Two video streaming services seemed like one too many. So my crew recently dropped Netflix. For now. Odds are that we’ll be back, probably when it rolls out new seasons of “Orange is the New Black” or “House of Cards.”
The surviving platform: Prime Instant Video. Not because it’s better, but because it’s linked to free two-day shipping from Amazon. And I order a lot of stuff from Amazon. Billy Madison had nudie magazine day; I have Amazon shipment day – that’s when refrigerator-sized boxes (with smiley faces on the sides) arrive filled with diapers and baby wipes. It feels good to be stocked up in terms of poo extraction supplies.
Getting unlimited access to certain movies and TV shows is a nice bonus. But there’s a catch – a couple of them, actually. For starters, not everything available on Amazon is included in the Prime library. Remember when video stores existed and they divided their inventory by new releases and other? Well, a majority of the Prime stock is not hot off the presses. To be completely honest, it’s a second-rate supply compared to Netflix.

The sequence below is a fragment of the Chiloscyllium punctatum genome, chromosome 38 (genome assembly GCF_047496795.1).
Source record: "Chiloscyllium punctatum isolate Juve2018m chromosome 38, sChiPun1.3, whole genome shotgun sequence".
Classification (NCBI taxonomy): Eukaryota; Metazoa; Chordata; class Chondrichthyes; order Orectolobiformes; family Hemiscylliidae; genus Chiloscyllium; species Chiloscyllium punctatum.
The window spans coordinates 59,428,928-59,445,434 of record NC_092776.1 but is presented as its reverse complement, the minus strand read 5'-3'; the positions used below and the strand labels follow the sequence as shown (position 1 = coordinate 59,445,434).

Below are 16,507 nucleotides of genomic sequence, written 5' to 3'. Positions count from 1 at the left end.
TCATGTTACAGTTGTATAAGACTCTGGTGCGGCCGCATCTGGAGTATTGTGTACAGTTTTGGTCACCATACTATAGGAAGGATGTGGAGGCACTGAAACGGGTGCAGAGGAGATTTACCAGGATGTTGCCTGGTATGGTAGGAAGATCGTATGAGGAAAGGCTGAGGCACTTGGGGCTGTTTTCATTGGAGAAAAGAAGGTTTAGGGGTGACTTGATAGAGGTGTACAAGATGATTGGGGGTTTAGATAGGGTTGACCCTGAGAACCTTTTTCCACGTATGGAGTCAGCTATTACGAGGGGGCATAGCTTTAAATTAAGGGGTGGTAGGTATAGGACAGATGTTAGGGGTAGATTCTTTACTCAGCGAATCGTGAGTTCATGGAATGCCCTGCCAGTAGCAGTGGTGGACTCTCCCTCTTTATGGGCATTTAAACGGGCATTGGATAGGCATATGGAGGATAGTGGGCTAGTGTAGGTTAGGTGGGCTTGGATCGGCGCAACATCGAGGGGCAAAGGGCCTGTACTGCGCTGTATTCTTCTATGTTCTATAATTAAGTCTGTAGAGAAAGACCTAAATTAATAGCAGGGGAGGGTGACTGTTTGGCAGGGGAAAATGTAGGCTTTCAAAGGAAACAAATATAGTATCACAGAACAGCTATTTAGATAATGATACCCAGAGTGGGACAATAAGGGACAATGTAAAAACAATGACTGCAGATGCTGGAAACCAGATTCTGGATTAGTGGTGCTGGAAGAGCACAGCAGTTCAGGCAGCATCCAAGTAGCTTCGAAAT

Although frustrating at first, that has become part of the fun.
I’m a lot less tempted to watch the hot new release, instead forced to dig deeper, challenging myself to find something interesting and not necessarily mainstream. It’s become a weird little game.
My three most recent picks: A documentary about a guy that tired to make a documentary about English street artist Banksy; a British comedy that was the precursor to the hilarious HBO show “Veep” – the sharp-tongued Malcom Tucker character has some fantastic lines – and the independent film that put Danny McBride and Jody Hill on the path to creating “Eastbound and Down.” I’d never heard of any of the three prior to entering the Prime rabbit hole; I’d watch all three of them again if given the choice to erase their memories from my brain.
My next conquest is “Sherlock,” a television update of Sherlock Holmes done by the BBC. (And, yes, I’ve become a bit of an Anglophile, and I’m not sure how my Irish and Czech ancestors would feel about that.) That’s not entirely obscure, but it’s a show I wasn’t aware of until recently. This gives me a chance to go back and get caught up. So far so good even if Benedict Cumberbatch plays a bit of an odd duck.
I’ve been tempted to “at” Grantland writer Andy Greenwald – my favorite TV and movie critic – to ask for his Prime suggestions, but so far have held off. That seems like it would be cheating the spirit of the second-rate system, ruining the idea of ordering diapers and a movie.